If you are a western fan, a person deeply in love with the exquisite dirt of The Good, The Bad and the Ugly, you are likely desperately hoping to taste the violent nature of the fabled Wild West in its most earnest form. Luckily, Jeymes Samuels’ newest venture on Netflix, The Harder They Fall, is perhaps the closest we’ve seen to a bonafide western in years.
Samuels begins the film with an important note that states, “While the events of this story are fictional… These. People. Existed.” And indeed, they did! From Nat Love and Rufus Buck to Stagecoach Mary and Cherokee Bill, all these characters had real-life counterparts in the Old West. However, the characters have nothing in common except their names as Samuels, inspired by old Spaghetti westerns and Quentin Tarantino’s violent and provocative films, weaves a totally new tale of revenge and violent humanity.
While the films in the western genre predominantly focus on the white heroes and outlaws, Samuels subverts the stereotype and presents it from an all-Black lens where the white people only appear in snippets on the sidelines. They are portrayed as weak, racist imbeciles whose heads get blown off before they can utter the stray N-word.
With a brilliant ensemble cast that includes Idris Elba, Jonathan Majors, Zazie Beetz, LaKeith Stanfield, Regina King and more in lead roles, the film boasts a set of brilliant soundtracks that pay proper homage to the likes of Sergio Leone and his longtime collaborator Ennio Morricone. With producer Jay-Z contributing greatly to the reggae beats and the remixes that contain the characteristic western twang, Samuels uses his creative brilliance in music — Samuels has worked under the moniker of The Bullitts for some time — to create a surreal effect. The music complements the brilliant cinematography where the long-shots beautifully pan over the arid beauty of the West as well as focus on the small towns. The all-white town is literally white and slightly comical, to say the least.
The story revolves around Nat Love, whose parents are murdered in cold blood by the feared outlaw, Rufus Buck. Determined to seek revenge, he sets out with his ragtag team of outlaws- that also has the local Marshall- to end Buck and his gang of terrifying delinquents after the man is released from prison. What follows is violent bloodshed and an epic face-off between the duo, who turn out to be related by blood.
The film strikes a good balance between humour and dramatic tension. There are references to domestic abuse and how it emotionally scars a boy enough to grow up and seek his father for revenge. Buck’s terrible actions, in the beginning, plead for redemption when he reveals his horrifying childhood towards the very end of the film. His desire to build Redwood into the Promised Land, a Black utopia, though unanswered, finds some explanation in his revelation. Elba as Buck is a towering and formidable figure whose menacing facade hides a vulnerable past. Elba is highly underused in the film, watching the most crucial fight sequence behind glass windows when he should have taken centre stage. After having witnessed him in Beasts of No Nation, it is safe to say that his performance as Buck is perhaps one of the greatest of his career.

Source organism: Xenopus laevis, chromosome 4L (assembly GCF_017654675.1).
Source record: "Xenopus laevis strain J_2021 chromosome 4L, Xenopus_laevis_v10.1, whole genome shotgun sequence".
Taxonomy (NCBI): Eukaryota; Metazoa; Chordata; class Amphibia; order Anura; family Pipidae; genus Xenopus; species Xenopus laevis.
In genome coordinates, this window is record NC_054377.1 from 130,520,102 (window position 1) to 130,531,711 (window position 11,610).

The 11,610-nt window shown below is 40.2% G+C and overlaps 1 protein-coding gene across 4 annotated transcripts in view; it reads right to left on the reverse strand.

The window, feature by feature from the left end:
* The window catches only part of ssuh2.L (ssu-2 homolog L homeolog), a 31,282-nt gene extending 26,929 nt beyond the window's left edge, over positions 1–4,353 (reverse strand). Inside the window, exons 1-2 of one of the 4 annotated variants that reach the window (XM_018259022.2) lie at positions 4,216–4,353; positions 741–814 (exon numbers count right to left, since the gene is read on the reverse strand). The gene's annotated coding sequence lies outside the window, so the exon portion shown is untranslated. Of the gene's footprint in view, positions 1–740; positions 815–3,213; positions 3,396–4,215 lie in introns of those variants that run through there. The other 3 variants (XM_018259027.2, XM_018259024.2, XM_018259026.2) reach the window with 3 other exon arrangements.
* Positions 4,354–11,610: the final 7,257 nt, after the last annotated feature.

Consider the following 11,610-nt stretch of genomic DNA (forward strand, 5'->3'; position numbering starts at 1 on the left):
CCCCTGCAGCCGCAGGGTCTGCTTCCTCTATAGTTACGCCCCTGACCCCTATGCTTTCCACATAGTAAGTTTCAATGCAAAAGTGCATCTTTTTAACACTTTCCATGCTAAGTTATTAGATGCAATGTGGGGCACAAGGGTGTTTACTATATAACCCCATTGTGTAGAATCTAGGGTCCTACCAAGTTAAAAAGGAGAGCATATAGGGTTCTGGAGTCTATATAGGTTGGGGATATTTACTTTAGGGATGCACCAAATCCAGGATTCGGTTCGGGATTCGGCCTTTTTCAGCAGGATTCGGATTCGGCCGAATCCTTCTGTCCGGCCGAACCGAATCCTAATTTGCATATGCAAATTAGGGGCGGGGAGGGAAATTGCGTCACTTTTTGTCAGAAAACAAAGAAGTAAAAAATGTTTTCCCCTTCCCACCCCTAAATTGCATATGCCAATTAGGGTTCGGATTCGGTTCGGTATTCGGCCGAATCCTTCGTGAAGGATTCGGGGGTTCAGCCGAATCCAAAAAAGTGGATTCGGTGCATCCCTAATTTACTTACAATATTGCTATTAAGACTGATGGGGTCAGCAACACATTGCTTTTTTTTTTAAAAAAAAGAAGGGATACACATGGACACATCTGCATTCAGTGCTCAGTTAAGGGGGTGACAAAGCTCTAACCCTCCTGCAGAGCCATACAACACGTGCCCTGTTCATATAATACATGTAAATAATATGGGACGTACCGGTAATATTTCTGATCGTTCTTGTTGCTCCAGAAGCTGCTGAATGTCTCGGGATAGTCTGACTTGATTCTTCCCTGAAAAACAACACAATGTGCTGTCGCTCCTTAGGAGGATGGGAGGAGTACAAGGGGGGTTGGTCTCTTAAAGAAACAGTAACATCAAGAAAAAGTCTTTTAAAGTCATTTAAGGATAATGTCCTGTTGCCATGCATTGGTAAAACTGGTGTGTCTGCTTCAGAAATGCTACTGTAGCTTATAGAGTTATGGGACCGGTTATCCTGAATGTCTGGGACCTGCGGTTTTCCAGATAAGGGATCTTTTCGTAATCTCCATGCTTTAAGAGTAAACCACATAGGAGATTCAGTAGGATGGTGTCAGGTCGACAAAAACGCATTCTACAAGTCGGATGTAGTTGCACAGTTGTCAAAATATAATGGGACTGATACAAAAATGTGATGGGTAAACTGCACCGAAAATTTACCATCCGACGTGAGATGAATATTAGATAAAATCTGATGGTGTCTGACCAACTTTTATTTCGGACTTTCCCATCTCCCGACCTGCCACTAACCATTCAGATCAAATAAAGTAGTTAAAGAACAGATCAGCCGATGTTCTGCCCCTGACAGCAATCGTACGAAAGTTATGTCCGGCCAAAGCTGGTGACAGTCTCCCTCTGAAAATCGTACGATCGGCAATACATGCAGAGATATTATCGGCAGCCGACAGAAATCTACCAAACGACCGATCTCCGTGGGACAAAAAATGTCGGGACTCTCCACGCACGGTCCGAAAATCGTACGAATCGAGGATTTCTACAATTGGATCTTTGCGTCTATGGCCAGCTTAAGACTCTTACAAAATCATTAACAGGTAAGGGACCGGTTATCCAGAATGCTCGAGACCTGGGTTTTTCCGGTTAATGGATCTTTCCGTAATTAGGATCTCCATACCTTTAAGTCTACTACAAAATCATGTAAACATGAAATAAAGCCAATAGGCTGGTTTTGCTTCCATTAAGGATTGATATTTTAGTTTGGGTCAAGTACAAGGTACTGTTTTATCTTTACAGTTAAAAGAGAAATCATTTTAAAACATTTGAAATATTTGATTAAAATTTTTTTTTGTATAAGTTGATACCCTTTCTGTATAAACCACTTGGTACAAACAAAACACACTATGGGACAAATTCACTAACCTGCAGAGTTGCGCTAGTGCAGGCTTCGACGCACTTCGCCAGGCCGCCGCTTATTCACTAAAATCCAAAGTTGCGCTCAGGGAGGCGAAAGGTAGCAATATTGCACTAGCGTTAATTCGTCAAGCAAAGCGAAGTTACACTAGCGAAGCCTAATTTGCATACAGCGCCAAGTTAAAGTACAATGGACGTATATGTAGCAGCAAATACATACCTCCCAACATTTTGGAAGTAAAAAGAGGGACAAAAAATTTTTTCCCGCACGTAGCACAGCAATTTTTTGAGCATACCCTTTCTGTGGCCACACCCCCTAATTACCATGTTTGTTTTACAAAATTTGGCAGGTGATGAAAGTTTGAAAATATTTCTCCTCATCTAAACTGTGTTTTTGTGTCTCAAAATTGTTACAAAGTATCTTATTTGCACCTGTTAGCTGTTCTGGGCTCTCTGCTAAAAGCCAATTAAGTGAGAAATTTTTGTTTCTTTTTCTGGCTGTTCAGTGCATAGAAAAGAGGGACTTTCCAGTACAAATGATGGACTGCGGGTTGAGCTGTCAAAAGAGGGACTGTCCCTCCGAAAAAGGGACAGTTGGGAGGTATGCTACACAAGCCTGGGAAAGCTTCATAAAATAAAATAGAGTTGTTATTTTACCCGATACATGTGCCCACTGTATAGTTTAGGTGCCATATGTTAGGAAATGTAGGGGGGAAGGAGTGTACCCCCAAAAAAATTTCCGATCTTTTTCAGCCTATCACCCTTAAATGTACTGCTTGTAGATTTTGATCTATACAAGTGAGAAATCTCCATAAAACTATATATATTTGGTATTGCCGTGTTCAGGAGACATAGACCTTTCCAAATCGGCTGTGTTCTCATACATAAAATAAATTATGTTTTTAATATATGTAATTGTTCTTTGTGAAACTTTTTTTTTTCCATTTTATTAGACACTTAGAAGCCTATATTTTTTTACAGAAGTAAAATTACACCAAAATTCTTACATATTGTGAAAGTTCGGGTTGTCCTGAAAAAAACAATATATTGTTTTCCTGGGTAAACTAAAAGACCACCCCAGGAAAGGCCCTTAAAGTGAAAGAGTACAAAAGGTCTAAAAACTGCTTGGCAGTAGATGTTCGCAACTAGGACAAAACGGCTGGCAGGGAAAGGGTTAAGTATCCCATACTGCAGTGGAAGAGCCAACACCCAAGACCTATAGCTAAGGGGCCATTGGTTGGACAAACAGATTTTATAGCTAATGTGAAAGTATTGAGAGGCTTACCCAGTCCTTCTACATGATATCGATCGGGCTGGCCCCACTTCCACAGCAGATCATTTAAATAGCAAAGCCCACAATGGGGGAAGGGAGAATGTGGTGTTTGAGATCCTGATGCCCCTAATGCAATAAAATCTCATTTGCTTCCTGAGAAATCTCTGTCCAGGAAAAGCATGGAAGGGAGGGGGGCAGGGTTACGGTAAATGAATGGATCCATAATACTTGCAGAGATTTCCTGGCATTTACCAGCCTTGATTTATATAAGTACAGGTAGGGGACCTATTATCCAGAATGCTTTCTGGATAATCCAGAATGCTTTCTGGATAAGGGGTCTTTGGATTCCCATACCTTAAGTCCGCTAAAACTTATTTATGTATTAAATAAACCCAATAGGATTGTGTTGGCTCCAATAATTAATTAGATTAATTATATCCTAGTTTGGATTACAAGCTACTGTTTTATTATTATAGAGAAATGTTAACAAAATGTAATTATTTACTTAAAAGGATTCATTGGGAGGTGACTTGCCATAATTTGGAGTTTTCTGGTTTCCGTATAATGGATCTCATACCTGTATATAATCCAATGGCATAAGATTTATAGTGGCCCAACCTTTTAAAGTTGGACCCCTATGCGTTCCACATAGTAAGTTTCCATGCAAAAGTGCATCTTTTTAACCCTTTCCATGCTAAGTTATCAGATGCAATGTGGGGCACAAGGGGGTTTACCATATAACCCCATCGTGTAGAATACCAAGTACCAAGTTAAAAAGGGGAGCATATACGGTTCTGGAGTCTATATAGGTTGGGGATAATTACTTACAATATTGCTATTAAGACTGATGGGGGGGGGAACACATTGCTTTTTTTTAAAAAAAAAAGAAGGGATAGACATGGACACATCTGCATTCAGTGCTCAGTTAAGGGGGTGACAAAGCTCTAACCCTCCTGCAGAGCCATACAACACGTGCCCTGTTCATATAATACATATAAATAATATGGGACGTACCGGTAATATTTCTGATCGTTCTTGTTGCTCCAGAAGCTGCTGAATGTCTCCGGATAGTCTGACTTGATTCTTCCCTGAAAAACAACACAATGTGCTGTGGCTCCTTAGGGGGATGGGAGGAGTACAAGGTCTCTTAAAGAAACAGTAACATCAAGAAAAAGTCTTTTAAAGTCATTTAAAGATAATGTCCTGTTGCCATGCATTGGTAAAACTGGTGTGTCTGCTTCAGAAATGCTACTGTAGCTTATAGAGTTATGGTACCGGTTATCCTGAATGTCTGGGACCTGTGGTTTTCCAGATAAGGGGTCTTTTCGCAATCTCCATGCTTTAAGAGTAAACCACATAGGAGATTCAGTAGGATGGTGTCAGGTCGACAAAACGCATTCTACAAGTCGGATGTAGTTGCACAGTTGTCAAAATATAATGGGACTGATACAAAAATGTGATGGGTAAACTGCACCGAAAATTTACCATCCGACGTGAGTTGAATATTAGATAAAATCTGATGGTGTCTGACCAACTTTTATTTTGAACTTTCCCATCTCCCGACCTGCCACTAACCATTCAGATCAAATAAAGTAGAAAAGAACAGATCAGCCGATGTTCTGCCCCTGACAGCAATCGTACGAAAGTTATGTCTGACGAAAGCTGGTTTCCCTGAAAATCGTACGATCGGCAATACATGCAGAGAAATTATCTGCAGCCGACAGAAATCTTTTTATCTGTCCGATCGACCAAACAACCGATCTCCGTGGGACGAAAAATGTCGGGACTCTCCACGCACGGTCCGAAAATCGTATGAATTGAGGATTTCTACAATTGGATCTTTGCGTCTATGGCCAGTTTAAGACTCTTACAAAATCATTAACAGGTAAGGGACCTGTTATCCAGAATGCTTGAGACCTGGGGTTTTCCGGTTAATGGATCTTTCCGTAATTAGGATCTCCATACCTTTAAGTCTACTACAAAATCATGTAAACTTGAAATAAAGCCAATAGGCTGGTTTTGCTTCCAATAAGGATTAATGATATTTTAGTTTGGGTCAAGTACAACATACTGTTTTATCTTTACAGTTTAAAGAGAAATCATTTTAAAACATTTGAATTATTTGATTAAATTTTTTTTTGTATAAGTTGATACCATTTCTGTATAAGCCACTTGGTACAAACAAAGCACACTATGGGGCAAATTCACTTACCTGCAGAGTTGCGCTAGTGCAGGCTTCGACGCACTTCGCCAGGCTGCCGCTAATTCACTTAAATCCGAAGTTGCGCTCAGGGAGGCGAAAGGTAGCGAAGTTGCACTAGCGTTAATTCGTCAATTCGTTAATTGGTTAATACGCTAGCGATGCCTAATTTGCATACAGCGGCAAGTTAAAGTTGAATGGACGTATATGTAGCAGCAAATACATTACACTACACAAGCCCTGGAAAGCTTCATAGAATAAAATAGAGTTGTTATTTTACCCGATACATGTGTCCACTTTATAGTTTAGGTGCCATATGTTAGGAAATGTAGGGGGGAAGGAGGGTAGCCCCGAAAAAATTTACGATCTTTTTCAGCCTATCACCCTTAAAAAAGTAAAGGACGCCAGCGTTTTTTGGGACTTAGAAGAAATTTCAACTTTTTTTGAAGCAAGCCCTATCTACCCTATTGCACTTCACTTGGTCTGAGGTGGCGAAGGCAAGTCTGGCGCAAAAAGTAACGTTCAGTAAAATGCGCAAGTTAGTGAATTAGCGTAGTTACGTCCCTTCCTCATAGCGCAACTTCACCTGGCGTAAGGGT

King and Stanfield hold up their characters well as the sly and fast Bill and the violent Trudy Smith. However, Beetz somehow overdid her character as Nat Love’s turbulent and volatile lover, Stagecoach Mary, as her western drawl stands out like a sore thumb amidst such brilliant performances. However, she is an absolute legend in the brilliantly stylised fight sequences, as are the others. You can find yourself bobbing your head in tune with the addictive music as they blow each other’s brains out.
Majors, as Love, provides an empathetic character study as he relives the traumatic experience of witnessing his parents’ deaths. The scar that Buck leaves on his head is a permanent reminder of the incident. As an outlaw, he robs the bank robbers and tries to keep his name clean. He is thirsty for revenge and refuses to stop at anything. He is charismatic and sensitive, unlike the typical taciturn cowboys that frequent the genre.
The brutal and gory vengeance is served against the expansive landscape of the West that receives appreciation via the wide lens shots. Samuels derives inspiration from Tarantino in his cinematography, especially in scenes that involve uber violence and bloodshed. While Samuels leaves the story somewhat underdeveloped and not answering certain questions, it is a good homage that is paid on his part to the classic 60s genre that has a huge fan following.
Touching upon topics of racism and revenge via the lens of the Black gunslingers, the film is an overall fun watch that helps relive the myths of the good ol’ West through a modern view.